Why Write an Article?
Let's start at the beginning. So, ‘Why Write?’ seems like a simple enough question, with plenty of cheerful morning, mid-afternoon, and evening answers. We write to share ideas, tell stories, maybe make some money and other people smile/laugh/cry/empathize. In this Information Age, the desire to write is generally viewed as respectable, an itch it’s okay to scratch, an appropriate career path to follow, one that means not having to run any more errands for others. Why do people write articles to begin with?
Why should I contribute?
1. Knowing they have helped and initial publication is more readily accepted - we are all beginners
Some people are motivated to contribute to free sites when they know that their contribution is going to help a lot of other people. People who contribute to Soitsfun for example feel good because they know their contribution will help friends and others find immediate local information.
They have also positively contributed to their own start-up experience, portfolio or garnered back links from us.
2. Got provoked by lack of activity or participation in their community
When an expert encounters something wrong, he/she automatically feels compelled to inform in providing the right information. They wish to start, help or support others who initiate social, dance or recreation in their community.
3. The challenge and desire to learn
So many people who contribute to Soitsfun, or to free sites such as Huffington Post, do it because they want to learn new things . They learn submission processes and online editing by being actively engaged. By reading and researching their subject before blogging in their chosen category, these people learn a lot about a new topic.
4. Informing others of community topics that matter
Women, for example, would do their best to explain and inform of subjects of interest. If a woman saw a beautiful home, life-style example or interesting topic for women, there is a very big chance that she will feel like joining the conversation and writing about it.
5. Seeing your name there
Recognition comes in many forms, and money isn't the only reward people tend to look for. Some people reported that they love contributing to free to sites, and seeing their names mentioned. It also adds to the resume.
6. Enjoy being seen as an authority of the city or community you live in.
When someone is seen as an authority figure their self-esteem gets a boost. People like to demonstrate their knowledge so that others can see that they are knowlegable and expert.
7. Recognition and validation
Sometimes people contribute to free sites to get positive feedback on their contribution. Whether its a 'Like' or a 'positive comment', a person will feel good about their-self when getting any form of positive recognition. Remember no expert came to the position without mistakes or criticsm. In Soitsfun! we only allow positive or constructive comments. So have no fear.
8. Connecting with people
Some people reported that they contribute to free sites to expand their social network and to connect with new people.
Many people contribute to free sites to get a back-link or to achieve some kind of self-promotion.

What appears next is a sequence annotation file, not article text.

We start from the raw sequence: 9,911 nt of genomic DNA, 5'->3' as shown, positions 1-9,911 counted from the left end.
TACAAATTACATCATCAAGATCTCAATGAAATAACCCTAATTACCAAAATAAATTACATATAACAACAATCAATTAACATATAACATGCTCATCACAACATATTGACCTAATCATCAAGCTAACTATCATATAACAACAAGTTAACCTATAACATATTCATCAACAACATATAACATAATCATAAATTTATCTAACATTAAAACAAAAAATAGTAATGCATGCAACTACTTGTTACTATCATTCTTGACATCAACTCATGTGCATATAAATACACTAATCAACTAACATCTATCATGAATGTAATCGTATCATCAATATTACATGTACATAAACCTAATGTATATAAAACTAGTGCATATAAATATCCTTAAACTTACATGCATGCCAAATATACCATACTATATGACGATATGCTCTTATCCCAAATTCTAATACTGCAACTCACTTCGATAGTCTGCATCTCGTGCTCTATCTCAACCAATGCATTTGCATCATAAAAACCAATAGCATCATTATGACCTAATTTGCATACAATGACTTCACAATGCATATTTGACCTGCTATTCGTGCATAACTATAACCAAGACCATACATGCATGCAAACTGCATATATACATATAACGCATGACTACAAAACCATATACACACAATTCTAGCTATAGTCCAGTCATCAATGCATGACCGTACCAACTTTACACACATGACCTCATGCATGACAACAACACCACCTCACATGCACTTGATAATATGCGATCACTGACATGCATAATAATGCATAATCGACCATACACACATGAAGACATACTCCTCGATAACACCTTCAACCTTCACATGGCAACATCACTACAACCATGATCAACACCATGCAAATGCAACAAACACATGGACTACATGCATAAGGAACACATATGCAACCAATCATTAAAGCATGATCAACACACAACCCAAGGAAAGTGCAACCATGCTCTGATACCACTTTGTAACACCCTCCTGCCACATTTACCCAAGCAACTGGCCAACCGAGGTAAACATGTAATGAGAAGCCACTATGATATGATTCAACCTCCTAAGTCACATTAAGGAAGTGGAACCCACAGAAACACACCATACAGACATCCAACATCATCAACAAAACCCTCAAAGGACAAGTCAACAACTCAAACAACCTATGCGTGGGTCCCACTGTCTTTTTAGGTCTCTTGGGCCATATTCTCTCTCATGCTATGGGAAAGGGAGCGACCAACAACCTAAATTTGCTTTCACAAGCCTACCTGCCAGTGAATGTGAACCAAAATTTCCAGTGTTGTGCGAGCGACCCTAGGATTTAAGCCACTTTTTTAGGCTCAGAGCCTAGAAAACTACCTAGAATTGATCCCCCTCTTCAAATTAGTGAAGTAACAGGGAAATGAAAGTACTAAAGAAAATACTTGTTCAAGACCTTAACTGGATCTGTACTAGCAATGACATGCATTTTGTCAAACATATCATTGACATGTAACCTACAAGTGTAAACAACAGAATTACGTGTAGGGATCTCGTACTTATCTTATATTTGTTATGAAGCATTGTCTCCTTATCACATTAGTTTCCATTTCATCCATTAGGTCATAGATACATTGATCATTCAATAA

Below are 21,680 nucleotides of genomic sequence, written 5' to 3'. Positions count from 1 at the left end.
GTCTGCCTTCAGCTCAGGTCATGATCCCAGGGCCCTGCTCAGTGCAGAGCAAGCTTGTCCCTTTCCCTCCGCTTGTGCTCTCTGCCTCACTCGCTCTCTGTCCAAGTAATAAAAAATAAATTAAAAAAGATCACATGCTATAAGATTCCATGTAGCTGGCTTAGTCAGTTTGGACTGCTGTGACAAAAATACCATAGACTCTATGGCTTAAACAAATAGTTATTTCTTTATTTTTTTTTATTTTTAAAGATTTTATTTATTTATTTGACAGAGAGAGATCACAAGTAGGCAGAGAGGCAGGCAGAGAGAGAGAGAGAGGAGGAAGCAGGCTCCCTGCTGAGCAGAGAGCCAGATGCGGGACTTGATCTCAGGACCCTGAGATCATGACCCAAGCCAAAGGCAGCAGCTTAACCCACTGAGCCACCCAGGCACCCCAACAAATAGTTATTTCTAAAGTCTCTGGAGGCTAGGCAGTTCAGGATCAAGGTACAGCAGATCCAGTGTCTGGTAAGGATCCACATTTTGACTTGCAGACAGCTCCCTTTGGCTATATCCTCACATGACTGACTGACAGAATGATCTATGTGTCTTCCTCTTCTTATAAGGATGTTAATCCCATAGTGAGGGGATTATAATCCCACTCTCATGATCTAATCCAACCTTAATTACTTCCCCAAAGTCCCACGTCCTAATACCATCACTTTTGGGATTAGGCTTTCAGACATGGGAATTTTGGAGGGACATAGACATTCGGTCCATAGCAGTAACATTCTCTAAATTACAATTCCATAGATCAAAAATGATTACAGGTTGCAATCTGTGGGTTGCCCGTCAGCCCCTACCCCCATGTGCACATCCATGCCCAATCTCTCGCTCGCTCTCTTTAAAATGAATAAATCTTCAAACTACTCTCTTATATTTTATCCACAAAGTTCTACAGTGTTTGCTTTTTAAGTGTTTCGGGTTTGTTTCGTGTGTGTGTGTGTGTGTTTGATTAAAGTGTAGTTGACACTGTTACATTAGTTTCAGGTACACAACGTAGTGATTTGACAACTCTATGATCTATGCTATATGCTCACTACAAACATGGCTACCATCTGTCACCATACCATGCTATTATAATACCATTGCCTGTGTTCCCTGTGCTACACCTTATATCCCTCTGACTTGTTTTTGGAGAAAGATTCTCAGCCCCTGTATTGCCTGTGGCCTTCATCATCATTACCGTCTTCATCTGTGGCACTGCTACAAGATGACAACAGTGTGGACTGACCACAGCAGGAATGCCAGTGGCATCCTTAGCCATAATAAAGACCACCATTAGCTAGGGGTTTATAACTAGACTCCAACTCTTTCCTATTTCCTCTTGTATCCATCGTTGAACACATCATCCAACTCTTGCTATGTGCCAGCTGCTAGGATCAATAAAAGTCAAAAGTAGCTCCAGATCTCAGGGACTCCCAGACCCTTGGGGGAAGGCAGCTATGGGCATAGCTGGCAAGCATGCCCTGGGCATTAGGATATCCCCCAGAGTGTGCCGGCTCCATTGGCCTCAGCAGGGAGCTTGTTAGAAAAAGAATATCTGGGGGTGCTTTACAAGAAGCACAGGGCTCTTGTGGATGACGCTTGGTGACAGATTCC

10 To belong to a community
People who edit at Soitsfun call themselves 'Happyenders'. Humans are social beings and joining communities, activities or events always makes people feel better about themselves. They are also working towards a future that is paid career in journalism.
Well, ask yourself this: What good is writing, potentially, to you? The answer has to be, in some form, that writing is a way you can influence people: change their behavior, open their minds, bring them around to your way of thinking, make them happy, make them angry, get them to ask questions, get them to answer questions. Writing will be important to you in your life because it is a way for you to shape your world. But it can do that only if people read and understand it.
It will never make much difference to you whether you can produce a well formed sentence, unless the people who you want to influence read and understand that sentence.
If the information isn't helpful, those who visit your article will have little interest in reading it.
It’s rather a complicated bitch of a question with teeth that come back to gnaw you at odd, insecure hours. At 3 a.m., the urge to write makes no sense at all. Writing is compulsion, narcissism, insanity, theft, the cursed highway to perpetual isolation, poverty and misery. It’s a constant chore, a grim struggle to organize concepts into paragraphs, a losing battle between actuality and thought, self-promotion and self-loathing, sensibility and grammatical construction.
Writing is the worst kind of addiction, a terrible, eviscerating experience — but not writing can be even worse. While writing is supposedly vital to our social flow, writers (the people we label as “good at” writing) come a long way down the list of cultural currency holders, below athletes, warriors and reality TV stars. Print is obsolete, journalism is dying, and any monkey who can type is published online to the delight of apparently undiscerning readers. Facebook, Amazon, Google and Apple control the lion’s share of content distribution and are always looking for ways to devalue the inovator or author’s already meager cut. Why write, indeed?